The first part of the adhesive has a relatively low, or no, bond strength. Prior to the point-of-sale (POS), the multipart adhesive is not mixed together and thus does not function as an adhesive. At the POS (or other desired time), the optical storage medium 10, and in particular, the security mechanism 20, is exposed to a magnetic field suitable to cause the metal filings within the spheres to resonate thereby breaking open the spheres and releasing the second adhesive part. At that point, the two parts of the adhesive mix together thereby forming the complete adhesive which has a bond strength much greater than the bond strength of the just the first adhesive part. Once the two parts of the adhesive mix together, the peninsula 32 is locked in place at the resting position shown in FIG. 2. That is, although centrifugal force on the counterweight 30 while the storage medium is spinning will tend to force the counterweight 30 and thus the peninsula 32 to the outer edge of the storage medium, the bond strength of the completed adhesive great enough to prevent the peninsula 32 from moving. Because the weight of the counterweight 30 is substantially equal to the weight of the storage medium material that otherwise would occupy regions 22, 24, and 26, once the peninsula is locked in place, the optical storage medium 10 remains balanced while it is spun at operating speeds to access data stored thereon or write data.

If the adhesive 31 is not subjected to a magnetic field suitable to break open the micro-encapsulated spheres, the adhesive will not be completed, and the bond strength of the first adhesive part will be insufficient to prevent the peninsula 32, at least in part under the influence of the counterweight 30, from being forced to the outside (away from hole 12) when the disk is spun. FIG. 3 illustrates the orientation of the peninsula 32 if the peninsula is not locked sufficiently while being spun. The peninsula 32 bends away from hole 12 in the direction of arrow 41 and toward edge 27. As a result, the optical storage medium 10 becomes unbalanced which generally prevents a laser from accurately tracking the storage medium thereby rendering the optical data storage medium unusable for reading the data stored thereon or for writing new data to the storage medium. Consequently, stealing such a storage medium is pointless.

In at least some embodiments, the magnetic field suitable for rupturing the spheres encapsulating the adhesive part comprises a magnetic field having a field strength in the range of 100 to 10,000 Gauss and a frequency in the range of 50 to 10,000 Hz. Other magnetic fields are possible as well.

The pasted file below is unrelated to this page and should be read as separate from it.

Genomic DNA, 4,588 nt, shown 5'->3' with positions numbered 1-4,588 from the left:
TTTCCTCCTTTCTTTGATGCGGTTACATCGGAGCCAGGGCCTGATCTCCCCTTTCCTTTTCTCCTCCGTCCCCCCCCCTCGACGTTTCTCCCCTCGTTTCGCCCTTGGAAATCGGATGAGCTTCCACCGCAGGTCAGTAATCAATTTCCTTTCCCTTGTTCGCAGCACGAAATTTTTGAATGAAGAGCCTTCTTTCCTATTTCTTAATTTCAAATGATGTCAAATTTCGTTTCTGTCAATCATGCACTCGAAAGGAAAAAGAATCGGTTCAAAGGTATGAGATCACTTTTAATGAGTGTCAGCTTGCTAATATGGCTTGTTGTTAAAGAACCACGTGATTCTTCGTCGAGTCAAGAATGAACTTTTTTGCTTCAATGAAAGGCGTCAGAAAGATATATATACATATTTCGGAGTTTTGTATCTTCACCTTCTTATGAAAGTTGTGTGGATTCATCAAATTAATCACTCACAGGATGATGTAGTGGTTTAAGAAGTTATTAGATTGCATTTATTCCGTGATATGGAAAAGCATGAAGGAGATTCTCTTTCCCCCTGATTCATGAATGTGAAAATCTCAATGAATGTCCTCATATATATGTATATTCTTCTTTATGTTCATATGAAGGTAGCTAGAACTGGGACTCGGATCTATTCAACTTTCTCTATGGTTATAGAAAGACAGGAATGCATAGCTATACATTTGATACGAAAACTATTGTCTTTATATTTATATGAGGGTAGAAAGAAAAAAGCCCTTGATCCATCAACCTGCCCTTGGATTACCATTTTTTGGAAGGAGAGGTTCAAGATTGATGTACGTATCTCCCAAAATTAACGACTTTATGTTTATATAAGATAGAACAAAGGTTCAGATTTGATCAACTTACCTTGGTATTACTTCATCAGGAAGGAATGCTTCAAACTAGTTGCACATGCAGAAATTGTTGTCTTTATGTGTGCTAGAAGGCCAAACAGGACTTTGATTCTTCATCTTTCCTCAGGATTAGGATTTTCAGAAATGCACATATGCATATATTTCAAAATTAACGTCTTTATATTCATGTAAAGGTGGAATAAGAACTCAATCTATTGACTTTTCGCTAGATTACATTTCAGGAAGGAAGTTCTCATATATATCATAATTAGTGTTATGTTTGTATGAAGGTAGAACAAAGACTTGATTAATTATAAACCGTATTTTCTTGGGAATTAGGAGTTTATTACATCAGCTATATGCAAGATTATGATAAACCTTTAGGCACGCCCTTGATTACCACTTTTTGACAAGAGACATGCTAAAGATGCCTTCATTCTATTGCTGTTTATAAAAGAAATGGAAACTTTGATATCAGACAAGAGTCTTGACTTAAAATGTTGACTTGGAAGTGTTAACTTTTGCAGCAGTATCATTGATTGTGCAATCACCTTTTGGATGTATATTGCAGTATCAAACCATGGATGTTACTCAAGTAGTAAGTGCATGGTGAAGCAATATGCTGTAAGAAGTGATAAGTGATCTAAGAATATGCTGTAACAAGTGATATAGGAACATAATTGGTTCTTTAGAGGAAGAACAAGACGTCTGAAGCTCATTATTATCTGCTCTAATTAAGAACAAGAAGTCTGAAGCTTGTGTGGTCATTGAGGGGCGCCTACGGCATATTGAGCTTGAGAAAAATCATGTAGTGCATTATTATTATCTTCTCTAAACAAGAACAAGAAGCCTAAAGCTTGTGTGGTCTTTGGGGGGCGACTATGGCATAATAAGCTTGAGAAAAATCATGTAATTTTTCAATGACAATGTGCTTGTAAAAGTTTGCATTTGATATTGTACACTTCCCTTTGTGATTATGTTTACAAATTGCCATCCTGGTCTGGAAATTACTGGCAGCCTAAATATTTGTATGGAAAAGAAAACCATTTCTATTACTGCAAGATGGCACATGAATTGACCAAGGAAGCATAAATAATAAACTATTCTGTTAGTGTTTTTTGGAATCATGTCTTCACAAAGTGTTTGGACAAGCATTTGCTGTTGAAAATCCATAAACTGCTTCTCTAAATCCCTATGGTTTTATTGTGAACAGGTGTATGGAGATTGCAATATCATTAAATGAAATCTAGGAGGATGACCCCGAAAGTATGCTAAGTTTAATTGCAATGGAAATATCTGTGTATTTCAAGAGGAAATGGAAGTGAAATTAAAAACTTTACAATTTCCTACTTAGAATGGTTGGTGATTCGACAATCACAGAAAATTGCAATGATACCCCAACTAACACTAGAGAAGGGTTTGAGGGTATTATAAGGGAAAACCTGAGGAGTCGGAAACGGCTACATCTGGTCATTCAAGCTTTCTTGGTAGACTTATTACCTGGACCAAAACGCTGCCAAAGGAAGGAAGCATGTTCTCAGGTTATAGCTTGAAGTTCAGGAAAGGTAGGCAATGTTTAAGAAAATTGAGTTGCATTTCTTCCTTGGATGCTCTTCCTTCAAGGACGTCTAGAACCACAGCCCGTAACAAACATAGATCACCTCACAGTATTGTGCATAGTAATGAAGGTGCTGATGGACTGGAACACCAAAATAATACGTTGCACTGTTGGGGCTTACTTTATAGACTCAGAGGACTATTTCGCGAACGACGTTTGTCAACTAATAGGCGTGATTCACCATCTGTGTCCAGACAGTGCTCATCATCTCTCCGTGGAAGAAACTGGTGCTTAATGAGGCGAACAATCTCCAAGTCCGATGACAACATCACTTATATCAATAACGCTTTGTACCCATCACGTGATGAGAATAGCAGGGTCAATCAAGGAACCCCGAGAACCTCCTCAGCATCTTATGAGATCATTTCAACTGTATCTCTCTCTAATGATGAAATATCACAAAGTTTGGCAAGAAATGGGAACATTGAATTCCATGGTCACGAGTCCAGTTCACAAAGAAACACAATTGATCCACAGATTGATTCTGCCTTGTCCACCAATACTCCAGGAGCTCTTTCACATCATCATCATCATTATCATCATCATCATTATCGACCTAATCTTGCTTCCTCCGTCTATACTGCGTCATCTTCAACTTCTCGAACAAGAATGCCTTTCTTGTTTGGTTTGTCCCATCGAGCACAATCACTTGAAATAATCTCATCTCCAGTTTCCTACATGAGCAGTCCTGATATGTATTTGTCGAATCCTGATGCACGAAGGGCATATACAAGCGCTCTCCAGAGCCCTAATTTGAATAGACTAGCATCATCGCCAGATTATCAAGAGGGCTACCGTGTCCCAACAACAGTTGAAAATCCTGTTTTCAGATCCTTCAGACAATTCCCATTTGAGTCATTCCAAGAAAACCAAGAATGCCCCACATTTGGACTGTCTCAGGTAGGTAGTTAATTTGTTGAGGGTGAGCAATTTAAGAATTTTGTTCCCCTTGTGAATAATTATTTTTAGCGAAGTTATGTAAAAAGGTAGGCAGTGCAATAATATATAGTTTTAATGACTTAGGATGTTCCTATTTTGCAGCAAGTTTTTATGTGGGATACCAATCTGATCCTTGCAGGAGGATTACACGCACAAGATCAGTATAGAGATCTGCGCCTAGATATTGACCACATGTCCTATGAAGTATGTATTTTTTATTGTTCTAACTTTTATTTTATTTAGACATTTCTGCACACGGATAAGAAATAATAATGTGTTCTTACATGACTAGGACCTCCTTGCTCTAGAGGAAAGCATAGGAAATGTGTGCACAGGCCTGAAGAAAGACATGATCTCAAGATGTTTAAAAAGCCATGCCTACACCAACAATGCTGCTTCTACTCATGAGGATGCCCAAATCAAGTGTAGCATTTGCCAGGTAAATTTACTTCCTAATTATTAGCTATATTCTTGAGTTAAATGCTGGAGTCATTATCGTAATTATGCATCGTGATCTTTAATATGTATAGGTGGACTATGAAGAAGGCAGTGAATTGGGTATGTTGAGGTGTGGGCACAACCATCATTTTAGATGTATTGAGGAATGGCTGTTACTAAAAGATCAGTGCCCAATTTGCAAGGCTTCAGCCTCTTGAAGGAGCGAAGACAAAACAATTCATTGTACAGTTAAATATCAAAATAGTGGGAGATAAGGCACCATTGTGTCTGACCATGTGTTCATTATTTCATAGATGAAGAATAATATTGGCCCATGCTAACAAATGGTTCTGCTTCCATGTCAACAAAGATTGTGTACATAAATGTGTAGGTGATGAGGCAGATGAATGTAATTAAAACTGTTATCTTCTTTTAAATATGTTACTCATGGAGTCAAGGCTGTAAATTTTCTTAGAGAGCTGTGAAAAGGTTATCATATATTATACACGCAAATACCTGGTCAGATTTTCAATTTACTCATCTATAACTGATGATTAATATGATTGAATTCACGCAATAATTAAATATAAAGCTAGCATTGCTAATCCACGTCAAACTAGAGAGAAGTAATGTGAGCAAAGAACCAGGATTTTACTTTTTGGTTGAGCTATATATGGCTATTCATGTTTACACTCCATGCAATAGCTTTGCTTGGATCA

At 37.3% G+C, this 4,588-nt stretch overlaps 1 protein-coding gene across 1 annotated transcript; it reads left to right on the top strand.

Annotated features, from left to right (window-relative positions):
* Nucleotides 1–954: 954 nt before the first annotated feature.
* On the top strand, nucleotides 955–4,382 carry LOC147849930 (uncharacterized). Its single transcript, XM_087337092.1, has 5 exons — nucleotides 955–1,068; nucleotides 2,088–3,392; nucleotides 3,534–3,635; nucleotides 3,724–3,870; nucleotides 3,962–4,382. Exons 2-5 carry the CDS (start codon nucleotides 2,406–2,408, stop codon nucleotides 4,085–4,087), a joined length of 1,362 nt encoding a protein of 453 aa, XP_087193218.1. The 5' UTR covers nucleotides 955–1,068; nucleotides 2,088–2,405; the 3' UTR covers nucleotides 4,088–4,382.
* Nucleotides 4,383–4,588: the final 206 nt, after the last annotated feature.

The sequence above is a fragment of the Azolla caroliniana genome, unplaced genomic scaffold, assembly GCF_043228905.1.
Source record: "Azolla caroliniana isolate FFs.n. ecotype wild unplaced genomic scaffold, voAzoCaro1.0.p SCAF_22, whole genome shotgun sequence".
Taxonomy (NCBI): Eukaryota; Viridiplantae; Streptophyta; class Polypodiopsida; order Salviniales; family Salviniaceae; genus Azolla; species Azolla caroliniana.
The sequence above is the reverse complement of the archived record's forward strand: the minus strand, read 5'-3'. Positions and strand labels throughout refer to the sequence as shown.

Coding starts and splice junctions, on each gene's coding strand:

In some embodiments, each part of the adhesive, along with metal filings, is provided in micro-encapsulated form. Thus, a first group of spheres contains one part of the adhesive and a second group of spheres contains the other part of the adhesive. Both groups of spheres are provided in region 24 in the security mechanism. Upon exposure to the resonant magnetic field, both groups of spheres rupture releasing their adhesive parts thereby creating the complete adhesive to lock the peninsula 32 in place.

In various embodiments, a colored dye (e.g., green) is included within at least some of the spheres. The release of the dye upon rupturing of the spheres causes the color of the region 24 to change thereby providing a visual indicator to a person that the peninsula 32 has been locked and the optical storage medium 10 is ready for proper use.

FIG. 4 illustrates another embodiment of a security mechanism. FIG. 4 is a cross-sectional side view of the optical storage medium 10 provided inside of a case 40 (e.g., a plastic case in which the storage medium 10 is shipped and sold). In this embodiment, the case 40 contains a hole that generally aligns with the hole 12 of the optical storage medium 10 when the storage medium is placed in the case. The security mechanism in the embodiment of FIG. 4 comprises a first portion 52 that is insertable into the center hole 12 of the optical storage medium 10. The security mechanism also comprises a second portion 50 that is lockable to the first portion 52 via an adhesive 54.